I grew up in a very small branch of the Church in Redcliffe, Queensland, Australia. I received a testimony of a living, loving God at a young age. The event was very simple, and yet it has had a power impact upon my life ever since. I was about eight or nine years of age when, for Christmas, my family bought me a little dog, which I named Tinker. We had had dogs before, but this was the first dog that was mine. I loved him dearly. Every morning, when Dad would open the back door, I would hear him running down the hall, then he would jump up onto my bed and lick me to death, telling me it was time to get up. Every day when I came home from school he was there waiting for me, so excited that I had come home.
One Tuesday when I came he wasn’t there. That seemed very strange to me. When I went to call him for his dinner, he didn’t come. That was even more strange. I called and called, and went searching the neighborhood, but to no avail. That night, as I kneeled to pray, I asked Heavenly Father to help me find my dog—it was a very simple child’s prayer. The next morning my Dad opened the back door, but there were no sounds in the hallway and no licks to wake me up. When I came home from school, again he wasn’t there. For three nights I went to bed not knowing where Tinker was, each night praying that Heavenly Father would help me find Tinker.
On the Friday, after school, I didn’t go home. Instead, I took the bus straight to the church for Primary. I always arrived before everyone else, and was around the back of the church, sitting in the shade, waiting for the others to come. I heard cars arriving and one of my friends came looking for me. She asked if it was my dog sitting on the front step of the church. I ran around the front and there was Tinker sitting on the step waiting for me. I was so excited to see him. How had Tinker known to come to the church? We lived over a mile away and we had never taken him to it, and yet there he was. Heavenly Father had answered my prayer. On that day, I knew that God was real, that he lived, and that he was interested even in a kid who had lost her dog.
In many ways, life is a lot more complicated now than it was on that day. I went to the University of Queensland and earned a bachelor’s degree in physiotherapy and worked for a number of years as a therapist. In 1985, my friend and I went backpacking around the world and we went to Israel, where the scriptures came alive for me in a very real way as I visited some of the biblical sites. I went back to Israel in 1987 as a part of the Brigham Young University Jerusalem Center and studied there for a semester. This was my first in-depth study of the Bible. I loved it! I loved learning the history, the language, the culture, and the politics. For the first time I was introduced to some of the difficult questions about the Bible, but I was introduced to them with a hermeneutics of faith, rather than a hermeneutics of suspicion.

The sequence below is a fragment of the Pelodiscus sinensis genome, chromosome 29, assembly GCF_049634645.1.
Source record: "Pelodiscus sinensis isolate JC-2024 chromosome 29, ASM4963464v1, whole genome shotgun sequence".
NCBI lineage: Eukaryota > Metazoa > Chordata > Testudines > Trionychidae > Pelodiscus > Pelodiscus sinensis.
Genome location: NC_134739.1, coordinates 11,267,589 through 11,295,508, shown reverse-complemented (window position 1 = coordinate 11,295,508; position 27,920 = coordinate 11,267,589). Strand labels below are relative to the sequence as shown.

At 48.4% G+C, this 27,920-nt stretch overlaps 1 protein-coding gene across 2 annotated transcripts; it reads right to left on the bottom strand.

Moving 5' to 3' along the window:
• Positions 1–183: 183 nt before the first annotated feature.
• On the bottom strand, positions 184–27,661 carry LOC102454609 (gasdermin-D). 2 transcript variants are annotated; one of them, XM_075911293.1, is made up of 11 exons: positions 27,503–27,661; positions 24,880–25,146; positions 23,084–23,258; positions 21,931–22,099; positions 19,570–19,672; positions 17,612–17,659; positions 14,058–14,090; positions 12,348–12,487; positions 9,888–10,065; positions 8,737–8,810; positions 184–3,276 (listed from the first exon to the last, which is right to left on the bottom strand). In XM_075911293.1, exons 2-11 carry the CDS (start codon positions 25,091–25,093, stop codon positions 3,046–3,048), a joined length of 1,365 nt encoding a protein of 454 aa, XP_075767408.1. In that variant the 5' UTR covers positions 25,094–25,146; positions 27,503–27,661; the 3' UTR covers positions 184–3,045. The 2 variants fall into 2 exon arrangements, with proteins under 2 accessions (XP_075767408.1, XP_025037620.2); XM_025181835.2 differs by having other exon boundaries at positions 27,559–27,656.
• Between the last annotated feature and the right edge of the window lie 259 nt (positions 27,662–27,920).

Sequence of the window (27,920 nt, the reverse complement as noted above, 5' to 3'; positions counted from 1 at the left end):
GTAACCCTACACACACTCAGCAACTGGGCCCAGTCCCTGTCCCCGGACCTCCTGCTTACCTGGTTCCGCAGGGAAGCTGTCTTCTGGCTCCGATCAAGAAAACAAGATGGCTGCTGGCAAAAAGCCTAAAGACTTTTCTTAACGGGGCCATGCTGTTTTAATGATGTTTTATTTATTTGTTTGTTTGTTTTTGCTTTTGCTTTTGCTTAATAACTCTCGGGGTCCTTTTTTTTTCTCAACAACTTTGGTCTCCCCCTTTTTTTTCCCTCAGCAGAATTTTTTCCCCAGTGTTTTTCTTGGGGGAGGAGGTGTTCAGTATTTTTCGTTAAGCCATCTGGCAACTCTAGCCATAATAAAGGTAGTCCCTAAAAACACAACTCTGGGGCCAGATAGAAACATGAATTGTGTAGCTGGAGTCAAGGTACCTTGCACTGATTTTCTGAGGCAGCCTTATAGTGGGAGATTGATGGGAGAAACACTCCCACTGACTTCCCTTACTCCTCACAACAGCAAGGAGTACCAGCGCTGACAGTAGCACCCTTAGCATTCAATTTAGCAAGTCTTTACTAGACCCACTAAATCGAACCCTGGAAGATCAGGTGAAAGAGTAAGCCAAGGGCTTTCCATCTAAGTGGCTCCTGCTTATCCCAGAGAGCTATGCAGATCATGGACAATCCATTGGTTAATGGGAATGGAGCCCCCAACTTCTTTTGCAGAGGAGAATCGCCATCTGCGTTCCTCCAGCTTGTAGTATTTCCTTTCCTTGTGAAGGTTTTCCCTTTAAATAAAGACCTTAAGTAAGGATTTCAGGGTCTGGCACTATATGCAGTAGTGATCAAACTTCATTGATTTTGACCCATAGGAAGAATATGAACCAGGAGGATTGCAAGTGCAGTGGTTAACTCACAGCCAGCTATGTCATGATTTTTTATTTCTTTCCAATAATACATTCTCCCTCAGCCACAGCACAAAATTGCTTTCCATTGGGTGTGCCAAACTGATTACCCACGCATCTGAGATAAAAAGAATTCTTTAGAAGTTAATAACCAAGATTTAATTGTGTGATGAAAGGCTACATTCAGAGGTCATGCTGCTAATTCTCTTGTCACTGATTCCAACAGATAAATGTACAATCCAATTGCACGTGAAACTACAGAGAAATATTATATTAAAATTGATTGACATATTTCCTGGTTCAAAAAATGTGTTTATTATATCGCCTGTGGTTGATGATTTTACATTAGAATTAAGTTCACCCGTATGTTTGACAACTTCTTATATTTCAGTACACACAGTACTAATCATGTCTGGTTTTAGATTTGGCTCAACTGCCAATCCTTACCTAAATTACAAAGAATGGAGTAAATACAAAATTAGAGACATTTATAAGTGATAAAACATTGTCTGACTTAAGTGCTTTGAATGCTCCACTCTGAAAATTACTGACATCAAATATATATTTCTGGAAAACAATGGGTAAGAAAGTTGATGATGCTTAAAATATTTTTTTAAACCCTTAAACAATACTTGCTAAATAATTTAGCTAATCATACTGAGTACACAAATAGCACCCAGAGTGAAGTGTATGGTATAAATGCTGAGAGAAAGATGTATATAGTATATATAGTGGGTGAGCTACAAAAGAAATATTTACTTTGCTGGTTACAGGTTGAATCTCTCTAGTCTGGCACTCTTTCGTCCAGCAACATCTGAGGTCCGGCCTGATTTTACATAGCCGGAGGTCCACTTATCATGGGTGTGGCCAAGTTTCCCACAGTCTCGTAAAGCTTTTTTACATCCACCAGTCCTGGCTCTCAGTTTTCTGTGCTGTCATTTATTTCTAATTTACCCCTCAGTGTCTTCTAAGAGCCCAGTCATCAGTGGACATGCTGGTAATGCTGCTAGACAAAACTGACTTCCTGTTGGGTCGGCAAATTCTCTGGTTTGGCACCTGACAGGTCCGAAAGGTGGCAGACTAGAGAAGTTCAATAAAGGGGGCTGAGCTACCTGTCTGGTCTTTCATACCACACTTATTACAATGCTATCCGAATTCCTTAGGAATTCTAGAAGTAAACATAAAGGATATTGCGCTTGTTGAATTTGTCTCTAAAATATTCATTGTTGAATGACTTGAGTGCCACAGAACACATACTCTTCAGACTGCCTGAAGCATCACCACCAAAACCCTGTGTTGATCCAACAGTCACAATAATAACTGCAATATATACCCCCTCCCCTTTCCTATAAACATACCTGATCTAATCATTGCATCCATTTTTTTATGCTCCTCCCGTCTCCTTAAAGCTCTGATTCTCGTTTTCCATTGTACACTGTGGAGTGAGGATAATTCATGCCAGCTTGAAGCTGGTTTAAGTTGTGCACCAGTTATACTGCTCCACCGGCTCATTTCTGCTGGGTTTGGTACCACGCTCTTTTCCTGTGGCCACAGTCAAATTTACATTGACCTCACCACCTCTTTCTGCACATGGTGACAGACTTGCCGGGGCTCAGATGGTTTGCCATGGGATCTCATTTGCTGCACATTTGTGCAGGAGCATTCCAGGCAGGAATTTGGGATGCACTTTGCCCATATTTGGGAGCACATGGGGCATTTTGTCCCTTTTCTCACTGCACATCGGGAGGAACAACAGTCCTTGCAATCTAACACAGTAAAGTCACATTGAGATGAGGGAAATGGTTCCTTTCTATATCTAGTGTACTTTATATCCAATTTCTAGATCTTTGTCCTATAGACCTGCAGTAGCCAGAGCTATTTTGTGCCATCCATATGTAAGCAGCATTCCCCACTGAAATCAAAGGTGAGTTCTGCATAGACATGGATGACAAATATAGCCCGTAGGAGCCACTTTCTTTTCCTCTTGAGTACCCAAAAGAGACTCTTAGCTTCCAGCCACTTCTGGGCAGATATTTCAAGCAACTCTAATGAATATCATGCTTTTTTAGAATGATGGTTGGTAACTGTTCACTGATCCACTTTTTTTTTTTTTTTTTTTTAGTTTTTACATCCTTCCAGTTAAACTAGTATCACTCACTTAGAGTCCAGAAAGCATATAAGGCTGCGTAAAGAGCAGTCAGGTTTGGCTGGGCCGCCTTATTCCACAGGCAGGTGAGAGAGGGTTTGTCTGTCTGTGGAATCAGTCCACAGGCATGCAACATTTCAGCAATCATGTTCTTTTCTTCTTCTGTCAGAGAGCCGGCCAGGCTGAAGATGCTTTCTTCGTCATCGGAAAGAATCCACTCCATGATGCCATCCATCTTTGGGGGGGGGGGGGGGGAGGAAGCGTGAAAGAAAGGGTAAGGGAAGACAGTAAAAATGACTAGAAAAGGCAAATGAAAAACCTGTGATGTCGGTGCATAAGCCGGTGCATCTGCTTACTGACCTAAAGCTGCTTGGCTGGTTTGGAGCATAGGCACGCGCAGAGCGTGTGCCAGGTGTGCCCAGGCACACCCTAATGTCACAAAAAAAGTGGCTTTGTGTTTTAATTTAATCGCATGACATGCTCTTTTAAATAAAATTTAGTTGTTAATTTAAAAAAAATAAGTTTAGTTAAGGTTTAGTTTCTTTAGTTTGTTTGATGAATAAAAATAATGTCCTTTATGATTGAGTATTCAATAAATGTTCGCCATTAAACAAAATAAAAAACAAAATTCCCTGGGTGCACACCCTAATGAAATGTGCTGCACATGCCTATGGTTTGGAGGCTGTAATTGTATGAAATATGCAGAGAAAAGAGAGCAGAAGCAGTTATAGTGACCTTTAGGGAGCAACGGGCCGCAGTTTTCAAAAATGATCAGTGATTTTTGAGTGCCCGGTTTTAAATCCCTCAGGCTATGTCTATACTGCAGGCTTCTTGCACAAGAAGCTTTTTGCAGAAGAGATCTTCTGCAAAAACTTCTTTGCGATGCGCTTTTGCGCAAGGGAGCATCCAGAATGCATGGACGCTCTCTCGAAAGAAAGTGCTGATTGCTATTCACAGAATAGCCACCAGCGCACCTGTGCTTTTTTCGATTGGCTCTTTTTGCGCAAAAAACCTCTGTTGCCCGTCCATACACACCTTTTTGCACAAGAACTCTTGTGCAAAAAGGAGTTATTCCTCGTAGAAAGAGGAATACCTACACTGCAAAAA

I came home from Israel and served a mission to the Australia Melbourne Mission and then, because I was so fascinated by what I had learned in Israel, I decided to attend BYU in Provo. I earned a BA and MA in Near Eastern Studies and then went to the Claremont Graduate University and earned a PhD in Religion, majoring in New Testament. Frankly, I was nervous about getting a PhD. I knew that I would no longer be in a “safe” religious environment. The best piece of advice I received was to always remember that everyone brings assumptions to the table when studying religion. Those who have faith bring assumptions to the text, but so do those who espouse a purely academic approach. While in graduate school I had to learn the academic approach, but I realized that I didn’t have to accept all of their assumptions—that there is no God, there are no such things as miracles, that prophecy does not exist, and that Jesus never considered himself to be the Son of God. Nevertheless, one of the most valuable things that I learned from graduate school was the questions that scholars ask of the text. Their questions fascinated me. But because my assumptions were not the same as theirs, I often came away with different answers, and that process has been invaluable.
Today, my knowledge that God lives is very different in many ways than it was as a young child when I found my dog, Tinker, on the front step of our Church. My study of the Bible has deepened and enriched—both intellectually and, more importantly, spiritually—my knowledge that God lives.
Born and raised in Australia, Gaye Strathearn received her Ph.D. from the Claremont Graduate University in California. As a professor of ancient scripture at Brigham Young University and a specialist on the New Testament and Christian origins, she teaches courses on both the New Testament and the Book of Mormon. In particular, her research focuses on the bridal chamber ritual in Gnosticism, the life and teachings of the apostle Paul, and the gospel of Matthew.
Posted June 2010